Launch of Bailey's Champion Cow 2013

Launch of Bailey’s Champion Cow 2013

Meet Caislean Oman Rose. Her owner standing alongside her is County Dublin dairy farmer John Murphy, from High Down Hill in Newcastle (wearing a check shirt). He comes originally from Kerry. John is a member of the Irish Holstein Friesian Association and milks a herd of forty. The milk which was once supplied to Premier Dairies in Rathfarnham (Dublin’s last remaining dairy until 1997) now goes to Glanbia (formerly Avonmore Waterford) and is taken by tanker to Ballitore in County Kildare for processing.

Four months ago some members of the Irish Farmers’ Association held a protest at the Ballitore plant over the price being paid to dairy farmers for their milk. I do not know whether John was among them. But the price paid to suppliers is just one of the problems a small farmer has to contend with, another being the weather and the resultant fodder shortage.

Caislean Oman Rose was brought in for a photocall at the Diageo plant at Nangor Road Clondalkin in Dublin to launch the Bailey’s Champion Cow competition 2013, which will be held at the Virginia Show in County Cavan on Wednesday 21st August, four days after the Tydavnet Show in North Monaghan. This is the thirtieth anniversary and a special cake was produced to mark the occasion.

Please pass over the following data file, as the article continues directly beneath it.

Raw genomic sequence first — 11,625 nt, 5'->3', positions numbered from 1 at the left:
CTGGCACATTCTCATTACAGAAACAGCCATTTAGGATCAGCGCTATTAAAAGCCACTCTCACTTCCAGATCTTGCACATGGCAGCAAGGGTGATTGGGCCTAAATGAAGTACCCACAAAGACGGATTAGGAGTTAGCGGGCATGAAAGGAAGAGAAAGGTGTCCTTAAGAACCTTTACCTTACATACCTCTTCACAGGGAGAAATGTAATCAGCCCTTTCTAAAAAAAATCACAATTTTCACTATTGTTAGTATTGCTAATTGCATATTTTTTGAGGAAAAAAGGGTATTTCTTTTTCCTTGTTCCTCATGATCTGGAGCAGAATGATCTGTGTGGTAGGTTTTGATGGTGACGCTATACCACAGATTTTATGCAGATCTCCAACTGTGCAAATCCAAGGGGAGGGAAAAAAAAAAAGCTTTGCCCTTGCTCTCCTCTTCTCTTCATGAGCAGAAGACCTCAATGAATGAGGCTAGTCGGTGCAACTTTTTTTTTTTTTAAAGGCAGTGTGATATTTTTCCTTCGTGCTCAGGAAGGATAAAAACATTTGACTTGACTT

30th Anniversary Cake

30th Anniversary Cake

Last year the top prizes went to Ridge­field Dundee Portea, owned by Pat & Derek Fraw­ley, from Croagh in County Limerick. At the presentation of prizes by the late Shane McEntee TD, Minister of State for Agriculture, the Glan­bia Chair­man Liam Her­lihy said “these top Irish cows are pro­duc­ing milk for Bai­leys which ends up all over the world, so this com­pe­ti­tion is an excel­lent show­case for our dairy produce.”

Champion Cow Trophy

Champion Cow Trophy

The first winners of the perpetual trophy in 1983 were the Crawford brothers from County Fermanagh. Farmers from Northern Ireland are still keen to compete at Virginia, but the restrictions on cross-border movements of cattle mean that they have to have passed TB and brucellosis tests thirty days before they are allowed into the Republic. The strict regulations are set out in the information about the Charleville Show in County Cork, which is on next weekend (29th/30th June).  This requirement however means that the Northerners might not be in a position to send their cattle southwards, if their own shows (Antrim Agricultural Show on July 27th was one example) take place around the same time as another show in the Republic, as the Vice Chair of Holstein NI Gaston Wallace pointed out.

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